Tips for Writing Your First Script
April 26th, 2017 | Natasha Englehardt
Writing your first script is a labor of love like no other—emphasis on the labor. Yes, you love film, or you wouldn’t be doing it. But even so, getting it down on paper is a real challenge when you’re new to this game. Here are our best tips for writing your first script.
Choose a story you really love
This should be your first goal. This story, its characters, and everything about it is going to fill up your life for awhile—until the thing is written, at least. And if everything goes like you want it to and the film gets made, people see it and like it, you’ll be stuck with that story and those people forever. Make sure you’re good with that.
Keep time the easy way
Have you ever noticed that screenplays are always written in Courier 12pt font? That is deliberate. One 8 1/2″ x 11″ page formatted like a script in Courier 12pt font is about equal to one minute of screen time. So, most screenplays are between 90 and 120 of those pages; don’t deviate from this. If you follow these conventions, you’ll know where you are in terms of time and have a good sense of whether you need to flesh things out or start editing.
By that, we mean LOTS of movies. At least 100,000 spec scripts are written every year by registered writers, and who knows how many more are written by new or amateur writers. Somewhere between 350 to 500 movies come out of Hollywood each year, and let’s face it, some of them are dogs. Even the worst movie you see every year beat out a ton of competition. Learn from that.
This isn’t the same as reading books or anything else. Screenplay writing is its own art. You can find some online at www.simplyscripts.com, and sometimes other places for random scripts. It also helps to have actual screenwriting software, because that helps you learn the technical details; Final Draft, Page 2 Stage, Movie Magic, Fade In, Adobe Story, or Celtx.
Get the technical details down
Speaking of technical details, follow the right format. It’s okay to write a treatment, a sort of summary of your story, first without any formatting. But once you’re turning it into a screenplay, you need that technical detail that will help a producer reading it “see” that story. This is true even if you’re planning to produce your video yourself—after all, you’re going to need actors and a crew, right? And they’re going to need a proper screenplay to work with.
Please, even if you see yourself as the next Peter Jackson or Stanley Kubrick, do not go there with your first script. Choose a basic genre story that will take a formula narrative well. Set your story in the present, and keep it linear. Tell the story in a normal way, without a ton of devices or symbolism; just work to get it on the page first. Remember, it’s far better to do something simple very well than it is to utterly muck up something unreasonably complicated.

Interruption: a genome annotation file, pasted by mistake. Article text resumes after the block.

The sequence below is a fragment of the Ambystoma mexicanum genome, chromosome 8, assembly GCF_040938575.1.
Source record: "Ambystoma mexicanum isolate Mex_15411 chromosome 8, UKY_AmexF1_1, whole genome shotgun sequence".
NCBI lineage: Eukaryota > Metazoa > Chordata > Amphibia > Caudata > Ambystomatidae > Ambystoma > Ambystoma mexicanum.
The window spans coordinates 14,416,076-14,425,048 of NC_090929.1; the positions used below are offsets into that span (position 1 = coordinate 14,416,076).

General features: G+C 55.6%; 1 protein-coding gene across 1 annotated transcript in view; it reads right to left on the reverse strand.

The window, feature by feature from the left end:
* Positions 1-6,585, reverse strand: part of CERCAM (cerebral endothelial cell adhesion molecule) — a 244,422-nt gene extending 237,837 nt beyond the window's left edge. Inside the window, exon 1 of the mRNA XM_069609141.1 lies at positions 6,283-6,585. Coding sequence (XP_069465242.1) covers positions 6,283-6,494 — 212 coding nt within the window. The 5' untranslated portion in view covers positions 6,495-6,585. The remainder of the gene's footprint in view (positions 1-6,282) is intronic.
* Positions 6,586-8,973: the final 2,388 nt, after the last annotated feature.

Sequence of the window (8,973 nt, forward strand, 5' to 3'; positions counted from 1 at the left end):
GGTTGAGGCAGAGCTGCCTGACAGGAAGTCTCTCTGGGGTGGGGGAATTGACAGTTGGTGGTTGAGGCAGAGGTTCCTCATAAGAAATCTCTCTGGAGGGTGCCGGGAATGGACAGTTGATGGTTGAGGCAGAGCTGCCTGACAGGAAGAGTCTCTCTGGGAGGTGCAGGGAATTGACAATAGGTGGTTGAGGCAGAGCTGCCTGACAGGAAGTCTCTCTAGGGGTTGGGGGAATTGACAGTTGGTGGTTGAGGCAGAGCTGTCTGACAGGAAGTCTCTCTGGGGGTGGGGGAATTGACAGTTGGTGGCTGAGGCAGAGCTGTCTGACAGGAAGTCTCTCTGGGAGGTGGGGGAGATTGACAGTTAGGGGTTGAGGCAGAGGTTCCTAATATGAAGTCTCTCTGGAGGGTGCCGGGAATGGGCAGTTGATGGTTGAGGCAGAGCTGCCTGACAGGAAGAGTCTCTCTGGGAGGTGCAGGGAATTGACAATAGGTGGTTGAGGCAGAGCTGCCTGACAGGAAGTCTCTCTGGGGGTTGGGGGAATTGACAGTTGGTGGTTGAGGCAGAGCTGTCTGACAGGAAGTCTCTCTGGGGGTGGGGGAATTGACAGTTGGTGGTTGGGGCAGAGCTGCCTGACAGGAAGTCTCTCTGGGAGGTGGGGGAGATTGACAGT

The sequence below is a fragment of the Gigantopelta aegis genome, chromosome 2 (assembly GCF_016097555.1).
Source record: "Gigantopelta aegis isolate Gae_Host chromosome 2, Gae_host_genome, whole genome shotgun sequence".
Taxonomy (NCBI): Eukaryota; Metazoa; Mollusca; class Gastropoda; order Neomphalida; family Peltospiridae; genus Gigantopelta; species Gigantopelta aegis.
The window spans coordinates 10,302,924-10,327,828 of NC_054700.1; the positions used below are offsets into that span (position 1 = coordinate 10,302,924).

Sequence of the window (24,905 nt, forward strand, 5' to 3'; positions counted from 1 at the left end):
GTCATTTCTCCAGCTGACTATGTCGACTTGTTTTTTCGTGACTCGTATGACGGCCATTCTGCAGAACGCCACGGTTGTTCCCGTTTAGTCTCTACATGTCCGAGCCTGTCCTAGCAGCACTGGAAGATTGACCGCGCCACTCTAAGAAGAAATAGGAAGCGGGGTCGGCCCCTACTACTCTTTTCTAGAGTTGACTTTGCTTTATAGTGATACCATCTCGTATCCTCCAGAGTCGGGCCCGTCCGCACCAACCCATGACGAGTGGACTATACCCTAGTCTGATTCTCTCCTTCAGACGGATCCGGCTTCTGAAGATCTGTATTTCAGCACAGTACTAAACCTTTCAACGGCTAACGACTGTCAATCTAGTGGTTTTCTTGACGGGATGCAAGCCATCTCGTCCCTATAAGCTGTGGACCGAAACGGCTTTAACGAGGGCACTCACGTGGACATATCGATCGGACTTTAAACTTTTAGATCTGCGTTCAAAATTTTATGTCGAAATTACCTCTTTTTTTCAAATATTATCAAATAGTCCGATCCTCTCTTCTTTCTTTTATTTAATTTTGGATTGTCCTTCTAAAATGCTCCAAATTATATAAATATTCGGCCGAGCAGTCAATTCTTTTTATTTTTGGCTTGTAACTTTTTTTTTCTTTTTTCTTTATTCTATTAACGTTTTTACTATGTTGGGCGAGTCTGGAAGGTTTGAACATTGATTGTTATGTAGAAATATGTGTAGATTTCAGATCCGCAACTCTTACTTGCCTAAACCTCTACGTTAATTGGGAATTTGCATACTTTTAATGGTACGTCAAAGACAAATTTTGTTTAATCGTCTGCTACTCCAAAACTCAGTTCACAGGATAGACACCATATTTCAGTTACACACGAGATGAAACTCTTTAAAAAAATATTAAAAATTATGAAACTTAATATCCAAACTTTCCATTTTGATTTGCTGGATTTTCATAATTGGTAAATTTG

Do a practice run
As an exercise, try writing the screenplay for a movie you love and are familiar with. Watch it again, this time thinking like a screenplay writer. See how many of the action lines, scene headings, and subheaders occur to you. If it’s a well-known movie you can compare your draft to the real McCoy.
Edit and edit and edit
Seriously, no one does this well on the first pass. No one. We’re not saying you’re not great writers, but we are saying that if you’re writing in an industry where there are 49,999 other screenplays competing to get read by the same cynical producer this year, you can’t afford to skip editing and making each effort your very best.
Enjoy your work
You started this because you like it, right? So, have an awesome time. You don’t have to slave away forever. In that way a screenplay is a lot better than trying to knock out the great American novel; you can get this done. Just have fun and remember why you chose this story, these characters, and the film genre in the first place and you’ll do great.
Hopefully, you’ve enjoyed our tips for writing your first script. Remember, once you’ve chosen the right story, gotten down the basic techniques, exposed yourself to enough screenplays and films, and practiced a bit, you can get this done. The best part is, that once you’ve done it, you can move on to your next screenplay, this time as a more experienced writer.